‘The Smartest Buttercup’ – the opening poem in Rhian’s collection – has also faced problems with identity, representation and fame. Called the Mt Cook Lily by most, this buttercup grows in the alpine regions and has adapted a unique way of surviving the freezing cold and summer heat. Anyone walking up the Hooker Valley in early summer will know the Mount Cook Buttercup: it’s a beautiful flower that stands its ground.

Laurence Fearnley lives in Dunedin. In 2016 she was the recipient of the Janet Frame Memorial Award and the NZSA Auckland Museum Grant and she is currently researching and writing a book of essays and stories based on landscape and scent, divided into top notes, heart notes and base notes. For the past year she has also been co-editing an anthology of New Zealand mountaineering writing with Paul Hersey. This work has been generously funded by the Friends of the Hocken Collections and will include non-fiction, archival material, fiction and poetry and will be published by Otago University Press in 2018.

Rhian Gallagher first collection, Salt Water Creek (Enitharmon Press, 2003), was shortlisted for the Forward Prize for First Collection. Her second collection, Shift, (Auckland University Press 2011; Enitharmon Press, UK, 2012) won the 2012 New Zealand Post Book Award for Poetry. Gallagher’s most recent work Freda: Freda Du Faur, Southern Alps, 1909-1913 was produced in collaboration with printer Sarah M. Smith and printmaker Lynn Taylor (Otakou Press 2016).

Poetry Shelf Spring Season’s poetry fans: Nicola Strawbridge picks Dinah Hawken


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©Dinah Hawken Small Stories of Devotion Victoria University Press, 1991




Note from Nicola:

Dinah Hawkin’s Small Stories of Devotion was the first collection of contemporary NZ poems that had a big impact on me as a young woman. The collection was published the year I went flatting for the first time.  My flatmate had a copy, and I was attracted to this beautiful small blue book and it’s pocket-sized format. I hadn’t been exposed to much contemporary poetry, and it was a revelation to find work that spoke to me so directly. ‘Her Body’ is all tangled up with that time in my life where I was emerging and coming into myself as an adult. A time when I was encountering lots of new ideas about how to live, how to be in myself and in my body. This poem in particular spoke to those themes, as well as being a gateway into the world of NZ poetry. Now I read it and appreciate a layer of memory folded into its mix including a fondness for that younger woman and her questioning self. I love the poem’s rhythm, the place of the poem playing itself out, that long beach, those sandhills, the island and its two clouds. It surges and retreats, echoing the waves and the words lapping up the beach and across the page.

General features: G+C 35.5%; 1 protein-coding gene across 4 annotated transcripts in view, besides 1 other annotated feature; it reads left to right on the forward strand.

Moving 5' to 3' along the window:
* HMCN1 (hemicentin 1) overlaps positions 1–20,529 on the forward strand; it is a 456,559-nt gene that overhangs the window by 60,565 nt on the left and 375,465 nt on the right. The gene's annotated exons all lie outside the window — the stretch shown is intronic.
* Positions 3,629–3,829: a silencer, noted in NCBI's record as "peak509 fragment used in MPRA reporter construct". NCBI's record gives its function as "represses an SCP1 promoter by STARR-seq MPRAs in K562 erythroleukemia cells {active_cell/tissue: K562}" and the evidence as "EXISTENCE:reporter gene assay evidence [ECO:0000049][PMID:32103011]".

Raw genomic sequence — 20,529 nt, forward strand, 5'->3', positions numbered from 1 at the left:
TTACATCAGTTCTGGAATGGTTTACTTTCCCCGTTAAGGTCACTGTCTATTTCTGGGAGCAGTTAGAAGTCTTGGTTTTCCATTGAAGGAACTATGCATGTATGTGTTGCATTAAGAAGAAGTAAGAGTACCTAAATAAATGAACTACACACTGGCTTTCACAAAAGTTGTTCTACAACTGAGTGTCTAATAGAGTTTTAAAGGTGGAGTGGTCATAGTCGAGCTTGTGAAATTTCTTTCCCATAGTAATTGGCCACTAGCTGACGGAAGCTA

I enjoyed its anger (“accumulating & accumulating”), its passion and release.  I was spending a lot of time myself walking on beaches while having big existential conversations with my new friends about the world we wanted to live in, and about our sexuality and gender politics in particular. ‘Her Body’ encapsulated that exploration and the feminism that was so often at the heart of our conversations. I was she, the powerful sensual voice of the poem, the woman abandoning herself into her body. And alongside all that, entwined, the natural world, informing everything, settling on everything. A potent combination and one I’ve continued to enjoy in Dinah’s work.


Nicola Strawbridge is Programme Director of the Going West Books & Writers Festival.

Dinah Hawken is a poet who lives in Paekakariki on the Kapiti Coast. Her seventh collection of poems, Ocean and Stone, was published by Victoria University Press in 2015.


Poetry Shelf Spring Season’s poetry fans: Paul Diamond picks Gregory O’Brien


Ode to the Sarjeant Gallery